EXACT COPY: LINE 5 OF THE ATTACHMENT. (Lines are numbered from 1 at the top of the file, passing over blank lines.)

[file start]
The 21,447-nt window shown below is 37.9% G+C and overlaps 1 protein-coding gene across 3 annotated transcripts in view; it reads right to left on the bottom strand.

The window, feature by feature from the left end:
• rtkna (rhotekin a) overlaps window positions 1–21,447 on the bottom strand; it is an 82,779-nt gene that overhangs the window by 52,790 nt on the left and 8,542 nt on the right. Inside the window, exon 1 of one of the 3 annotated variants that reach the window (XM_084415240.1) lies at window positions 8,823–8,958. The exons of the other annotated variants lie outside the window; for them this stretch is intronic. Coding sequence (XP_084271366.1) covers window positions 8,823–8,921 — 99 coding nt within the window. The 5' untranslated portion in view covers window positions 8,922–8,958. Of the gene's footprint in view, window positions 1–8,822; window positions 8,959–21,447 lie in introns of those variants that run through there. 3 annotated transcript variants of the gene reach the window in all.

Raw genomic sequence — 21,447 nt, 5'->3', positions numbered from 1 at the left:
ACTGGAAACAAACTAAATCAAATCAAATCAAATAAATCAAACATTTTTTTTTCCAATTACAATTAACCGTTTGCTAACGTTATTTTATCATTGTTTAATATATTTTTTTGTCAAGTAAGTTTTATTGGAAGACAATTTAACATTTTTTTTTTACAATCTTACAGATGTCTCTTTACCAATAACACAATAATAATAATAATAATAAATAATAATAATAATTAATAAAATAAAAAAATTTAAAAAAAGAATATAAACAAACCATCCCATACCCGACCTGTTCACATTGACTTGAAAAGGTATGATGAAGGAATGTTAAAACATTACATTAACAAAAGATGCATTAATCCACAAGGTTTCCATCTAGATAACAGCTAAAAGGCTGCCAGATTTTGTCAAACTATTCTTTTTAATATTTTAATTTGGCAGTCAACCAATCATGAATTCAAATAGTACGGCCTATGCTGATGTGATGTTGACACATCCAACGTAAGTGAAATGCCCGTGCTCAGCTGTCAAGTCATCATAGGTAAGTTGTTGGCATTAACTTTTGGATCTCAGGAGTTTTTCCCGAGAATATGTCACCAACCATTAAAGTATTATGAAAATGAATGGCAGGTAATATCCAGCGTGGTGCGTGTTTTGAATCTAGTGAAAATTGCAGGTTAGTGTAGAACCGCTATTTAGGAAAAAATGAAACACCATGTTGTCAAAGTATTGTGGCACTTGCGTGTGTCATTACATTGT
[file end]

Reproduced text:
ACTGGAAACAAACTAAATCAAATCAAATCAAATAAATCAAACATTTTTTTTTCCAATTACAATTAACCGTTTGCTAACGTTATTTTATCATTGTTTAATATATTTTTTTGTCAAGTAAGTTTTATTGGAAGACAATTTAACATTTTTTTTTTACAATCTTACAGATGTCTCTTTACCAATAACACAATAATAATAATAATAATAAATAATAATAATAATTAATAAAATAAAAAAATTTAAAAAAAGAATATAAACAAACCATCCCATACCCGACCTGTTCACATTGACTTGAAAAGGTATGATGAAGGAATGTTAAAACATTACATTAACAAAAGATGCATTAATCCACAAGGTTTCCATCTAGATAACAGCTAAAAGGCTGCCAGATTTTGTCAAACTATTCTTTTTAATATTTTAATTTGGCAGTCAACCAATCATGAATTCAAATAGTACGGCCTATGCTGATGTGATGTTGACACATCCAACGTAAGTGAAATGCCCGTGCTCAGCTGTCAAGTCATCATAGGTAAGTTGTTGGCATTAACTTTTGGATCTCAGGAGTTTTTCCCGAGAATATGTCACCAACCATTAAAGTATTATGAAAATGAATGGCAGGTAATATCCAGCGTGGTGCGTGTTTTGAATCTAGTGAAAATTGCAGGTTAGTGTAGAACCGCTATTTAGGAAAAAATGAAACACCATGTTGTCAAAGTATTGTGGCACTTGCGTGTGTCATTACATTGT